The medical cartel has always operated against patient interest by only supporting an illness model managed by a 30-day supply of prescription drugs, leaving patients permanently without knowledge to improve their health.
The following information has been taken from the website collaboration behind the Samsung LABGEO PT10:
Thermo Fisher Scientific is the global collaboration partner of Samsung for commercialization and
co-development of innovative solutions in the point of care (POC) testing market.
Together we provide excellent expertise in clinical diagnostics to fulfill customer needs and improve patient management.
Samsung LABGEO* product line:
- LABGEOIB10 Immunoassay Analyzer
- LABGEOPT10 Clinical Chemistry Analyzer
- LABGEOHC10 Hematology Analyzer
Introducing Samsung’s latest medical innovation, the portable Samsung LABGEOPT10 clinical chemistry analyzer, which generates results quickly—next to the patient, at the bedside or in the clinic.
Samsung LABGEOPT10 provides up to 9 test results in 7 minutes, from only 70μL of whole blood. In the clinic, this improves efficiency by reducing the number of patient visits.
At the bedside, it has the potential to improve care by providing immediate feedback on patient response to treatment.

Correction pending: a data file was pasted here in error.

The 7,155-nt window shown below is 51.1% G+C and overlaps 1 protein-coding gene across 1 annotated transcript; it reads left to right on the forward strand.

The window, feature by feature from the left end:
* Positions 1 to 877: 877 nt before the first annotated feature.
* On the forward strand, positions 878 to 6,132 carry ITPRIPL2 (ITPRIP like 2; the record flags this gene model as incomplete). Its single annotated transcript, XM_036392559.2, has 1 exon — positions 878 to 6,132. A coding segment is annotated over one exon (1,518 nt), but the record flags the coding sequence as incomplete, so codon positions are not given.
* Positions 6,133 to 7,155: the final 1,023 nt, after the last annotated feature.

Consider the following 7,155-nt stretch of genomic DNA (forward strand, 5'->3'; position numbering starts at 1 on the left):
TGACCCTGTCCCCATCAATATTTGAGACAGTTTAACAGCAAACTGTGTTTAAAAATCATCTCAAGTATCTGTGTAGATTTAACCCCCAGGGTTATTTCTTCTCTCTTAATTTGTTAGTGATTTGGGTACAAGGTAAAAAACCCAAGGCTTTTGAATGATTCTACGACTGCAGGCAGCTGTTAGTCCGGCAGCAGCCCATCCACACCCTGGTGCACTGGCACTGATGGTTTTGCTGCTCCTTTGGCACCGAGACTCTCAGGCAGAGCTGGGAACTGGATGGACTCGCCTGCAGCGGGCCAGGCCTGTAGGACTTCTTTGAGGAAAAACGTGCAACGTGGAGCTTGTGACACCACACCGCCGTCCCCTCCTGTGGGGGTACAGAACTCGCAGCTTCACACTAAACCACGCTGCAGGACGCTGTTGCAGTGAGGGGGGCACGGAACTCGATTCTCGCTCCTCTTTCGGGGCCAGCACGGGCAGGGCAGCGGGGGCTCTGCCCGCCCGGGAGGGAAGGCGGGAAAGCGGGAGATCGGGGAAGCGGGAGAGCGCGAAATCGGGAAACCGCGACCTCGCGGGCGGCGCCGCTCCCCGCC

Fully automated testing means results are available quickly and accurately. The 70μL whole blood test volume minimizes the risk of iatrogenic anemia, especially in the NICU and SCBU settings.
Six different test panels have been designed to meet the needs of specialists such as hepatologists, cardiologists, diabetologists, renal physicians and endocrinologists.
The compact, light-weight design improves the efficient use of pharmacy/hospital space.|The intuitive touch screen makes the instrument quick and easy to use.
The Samsung LABGEO Data Manager quickly delivers results to a local PC within the hospital for the efficient transmission, printing and management of test results. Results can also be sent via text message to smart phones.
Optional remote servicing
The Samsung LABGEO PT10 is a portable clinical chemistry analyzer that saves time for clinicians and patients through fast, easy and accurate blood analysis.
The automated testing process provides up to 9 test results in 7 minutes from only 70μL of whole blood.
The menu includes tests for liver function, renal function, lipid profile and overall biochemical profile.